Clients who are Green Card holders (i.e. permanent residents) frequently ask me about issues they need to be aware of when travelling internationally, outside of the United States.
Here are some things to consider to minimize the potential for problems at the border. After a long intercontinental flight, nobody wants to find themself in a position of being subjected to lengthy questioning by CBP officers at the airport.
Particularly in situations where the Green Card holder has spent significant time (more than 6 months, typically) outside the U.S., there are potential pitfalls one needs to be aware of — or risk losing the highly-prized Green Card.
CBP, interestingly enough, in its operations manual, has some good guidance on what immigration inspectors are to consider when inspecting Green Card residents seeking re-admission into the U.S.
The primary inspector shall admit a resident alien returning to an unrelinquished domicile, if not otherwise inadmissible under section 212(a), upon presentation of an unexpired Permanent Resident Card (Form I-551), a reentry permit, refugee travel document (indicating lawful permanent residence), or temporary evidence of LPR status such as an Alien Documentation Identification and telecommunication (ADIT) stamp.
A returning resident alien is not required to present a valid passport for reentry into the U.S., although most will have one since a passport is often required for entry into a foreign country. When presented, the passport should be stamped, endorsed “ARC” or “R/P,” as appropriate, and, if not already written on the passport, the alien’s “A” number should be written on the page with the admission stamp.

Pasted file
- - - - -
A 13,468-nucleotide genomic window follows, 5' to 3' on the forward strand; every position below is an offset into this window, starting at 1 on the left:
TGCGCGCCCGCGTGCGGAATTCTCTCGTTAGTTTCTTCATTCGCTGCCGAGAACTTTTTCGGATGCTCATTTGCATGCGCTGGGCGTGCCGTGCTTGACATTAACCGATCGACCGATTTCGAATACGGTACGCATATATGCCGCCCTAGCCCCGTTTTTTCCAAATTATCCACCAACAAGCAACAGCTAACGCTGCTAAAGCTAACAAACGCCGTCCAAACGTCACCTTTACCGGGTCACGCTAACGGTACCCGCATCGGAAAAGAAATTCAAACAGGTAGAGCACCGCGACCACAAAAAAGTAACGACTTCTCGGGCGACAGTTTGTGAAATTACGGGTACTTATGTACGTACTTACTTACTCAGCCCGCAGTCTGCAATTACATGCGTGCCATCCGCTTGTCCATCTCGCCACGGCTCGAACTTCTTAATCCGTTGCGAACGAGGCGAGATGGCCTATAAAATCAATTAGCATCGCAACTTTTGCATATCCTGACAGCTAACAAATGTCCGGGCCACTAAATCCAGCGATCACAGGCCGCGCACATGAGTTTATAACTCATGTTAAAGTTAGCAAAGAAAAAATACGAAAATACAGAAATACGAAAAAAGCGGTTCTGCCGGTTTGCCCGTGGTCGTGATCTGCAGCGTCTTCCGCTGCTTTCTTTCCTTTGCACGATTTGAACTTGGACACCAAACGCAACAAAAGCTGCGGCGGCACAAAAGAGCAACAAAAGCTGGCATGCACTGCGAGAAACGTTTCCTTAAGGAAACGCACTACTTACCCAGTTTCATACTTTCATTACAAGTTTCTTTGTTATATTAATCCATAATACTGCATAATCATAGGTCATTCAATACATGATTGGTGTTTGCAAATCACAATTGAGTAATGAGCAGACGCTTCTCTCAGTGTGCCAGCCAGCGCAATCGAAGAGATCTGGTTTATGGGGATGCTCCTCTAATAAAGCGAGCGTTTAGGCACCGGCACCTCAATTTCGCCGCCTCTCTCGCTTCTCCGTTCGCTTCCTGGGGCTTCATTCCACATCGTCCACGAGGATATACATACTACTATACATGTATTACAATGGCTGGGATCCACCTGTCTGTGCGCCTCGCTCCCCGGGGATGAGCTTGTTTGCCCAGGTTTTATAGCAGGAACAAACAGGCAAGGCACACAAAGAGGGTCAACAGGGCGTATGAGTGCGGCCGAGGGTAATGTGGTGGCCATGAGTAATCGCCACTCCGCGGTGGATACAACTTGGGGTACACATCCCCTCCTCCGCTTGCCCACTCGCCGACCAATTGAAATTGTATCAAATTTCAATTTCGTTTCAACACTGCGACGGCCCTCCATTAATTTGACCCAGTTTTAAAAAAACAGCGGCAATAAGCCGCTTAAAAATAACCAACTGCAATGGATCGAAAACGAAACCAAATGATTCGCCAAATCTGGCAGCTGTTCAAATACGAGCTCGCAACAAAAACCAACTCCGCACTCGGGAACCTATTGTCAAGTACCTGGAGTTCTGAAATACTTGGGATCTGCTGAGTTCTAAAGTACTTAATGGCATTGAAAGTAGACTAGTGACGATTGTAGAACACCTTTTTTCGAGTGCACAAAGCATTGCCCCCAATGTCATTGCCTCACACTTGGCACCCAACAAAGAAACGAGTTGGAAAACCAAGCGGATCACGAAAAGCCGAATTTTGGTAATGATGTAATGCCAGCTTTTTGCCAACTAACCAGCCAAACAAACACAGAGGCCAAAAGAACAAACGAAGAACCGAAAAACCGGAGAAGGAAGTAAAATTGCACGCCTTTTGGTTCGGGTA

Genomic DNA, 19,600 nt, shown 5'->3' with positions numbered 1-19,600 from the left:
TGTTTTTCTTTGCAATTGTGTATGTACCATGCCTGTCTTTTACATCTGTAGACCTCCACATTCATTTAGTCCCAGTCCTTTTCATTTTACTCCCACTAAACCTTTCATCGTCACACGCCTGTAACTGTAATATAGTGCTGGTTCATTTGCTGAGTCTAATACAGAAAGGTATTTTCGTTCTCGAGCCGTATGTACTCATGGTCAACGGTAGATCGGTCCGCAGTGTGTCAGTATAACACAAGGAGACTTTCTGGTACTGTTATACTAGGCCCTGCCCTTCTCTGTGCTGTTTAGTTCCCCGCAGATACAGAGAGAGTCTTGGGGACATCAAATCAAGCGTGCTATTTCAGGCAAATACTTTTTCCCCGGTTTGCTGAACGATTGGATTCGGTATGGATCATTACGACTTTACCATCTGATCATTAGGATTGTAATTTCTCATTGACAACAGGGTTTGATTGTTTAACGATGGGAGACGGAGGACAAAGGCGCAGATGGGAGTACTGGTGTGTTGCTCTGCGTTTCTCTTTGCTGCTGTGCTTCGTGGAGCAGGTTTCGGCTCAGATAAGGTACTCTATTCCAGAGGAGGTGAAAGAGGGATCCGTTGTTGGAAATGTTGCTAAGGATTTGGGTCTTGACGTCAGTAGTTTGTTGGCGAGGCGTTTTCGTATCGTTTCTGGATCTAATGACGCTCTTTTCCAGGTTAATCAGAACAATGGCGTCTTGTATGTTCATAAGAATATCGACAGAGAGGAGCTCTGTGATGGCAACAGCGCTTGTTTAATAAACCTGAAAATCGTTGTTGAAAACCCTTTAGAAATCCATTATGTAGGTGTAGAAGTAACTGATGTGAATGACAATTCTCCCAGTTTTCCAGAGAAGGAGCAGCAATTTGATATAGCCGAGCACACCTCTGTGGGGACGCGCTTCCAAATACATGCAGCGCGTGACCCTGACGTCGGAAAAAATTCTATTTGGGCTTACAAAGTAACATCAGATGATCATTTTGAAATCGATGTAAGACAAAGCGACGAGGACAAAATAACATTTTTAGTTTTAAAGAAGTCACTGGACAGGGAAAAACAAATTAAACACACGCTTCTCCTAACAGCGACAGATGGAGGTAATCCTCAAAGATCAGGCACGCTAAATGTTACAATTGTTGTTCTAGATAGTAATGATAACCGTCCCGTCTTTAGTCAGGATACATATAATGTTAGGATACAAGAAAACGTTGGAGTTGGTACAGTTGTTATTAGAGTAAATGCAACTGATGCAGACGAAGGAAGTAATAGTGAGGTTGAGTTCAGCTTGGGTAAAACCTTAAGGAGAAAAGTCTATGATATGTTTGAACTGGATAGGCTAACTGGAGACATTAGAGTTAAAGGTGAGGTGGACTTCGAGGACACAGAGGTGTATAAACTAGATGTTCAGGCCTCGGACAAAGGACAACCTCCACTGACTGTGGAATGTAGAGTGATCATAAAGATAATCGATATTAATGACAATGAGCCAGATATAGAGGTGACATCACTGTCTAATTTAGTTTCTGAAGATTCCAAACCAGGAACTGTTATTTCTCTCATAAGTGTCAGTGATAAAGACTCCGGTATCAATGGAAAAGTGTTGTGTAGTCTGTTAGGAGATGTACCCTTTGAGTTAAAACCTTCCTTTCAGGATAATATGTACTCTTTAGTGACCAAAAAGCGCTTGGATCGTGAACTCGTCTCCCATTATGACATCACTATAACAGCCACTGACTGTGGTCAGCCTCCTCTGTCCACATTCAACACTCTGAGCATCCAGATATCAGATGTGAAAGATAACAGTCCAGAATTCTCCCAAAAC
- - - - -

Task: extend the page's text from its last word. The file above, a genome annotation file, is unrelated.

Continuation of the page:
Admission after prolonged absences.
A Lawful Permanent Resident who has been outside the United States for more than one year (two, if presenting a reentry permit), may have abandoned residence. Other indicators of possible abandonment of residence are employment abroad, immediate family members who are not permanent residents, arrival on a charter flight where most passengers are non-residents with return passage, lack of a fixed address in the U.S., or frequent prolonged absences from the United States. In questionable cases, it is appropriate for CBP to ask for other documentation to substantiate residence, such as driver’s licenses and employer identification cards.
Green Card holder without Green Card?
Ports-of-entry (POEs) encountering returning lawful permanent residents (LPR) lacking evidence of alien registration because said evidence has been secured at home or in a safety deposit box may offer a visa waiver pursuant to section 211(b) of the Act, with fee, or defer the inspection. If the LPR claims the card has been lost or stolen, the POE may accept a Form I-90, Application to Replace Permanent Resident Card, with fee. These actions may be considered once the identity of the LPR has been confirmed, preferably by checking against the data contained in the CBP computer systems.
A LPR requesting a visa waiver must complete a Form I-193, Application for Waiver of Visa or Passport, if otherwise admissible. The applicant requesting the aiver is to review the information recorded on the printed form for accuracy and sign where indicated.
• If the waiver is approved, stamp the original Form I-193 and passport with an admission stamp and
endorse both with “211(b)”. Upon completion, the LPR is to be given a copy of the Form I-193 and be
admitted as a returning resident.
• If a waiver is denied under section 211(b) of the Act, the applicant may be placed in removal proceedings before an immigration judge.
CBP officers can also use something called “deferred inspection”. This is usually limited to a Green Card holder who:
• will be able to produce the requisite document within a few days; or,
• claims to have lost or had the Form I-551 stolen, is unable to pay the Form I-90 fee at the time of initial inspection and has not been previously deferred for presentation of the Form I-551 document.
The LPR will be required to file a Form I-90 with U.S. Citizenship and Immigration Services (USCIS) within the next 30 days.
…to be continued in part 2.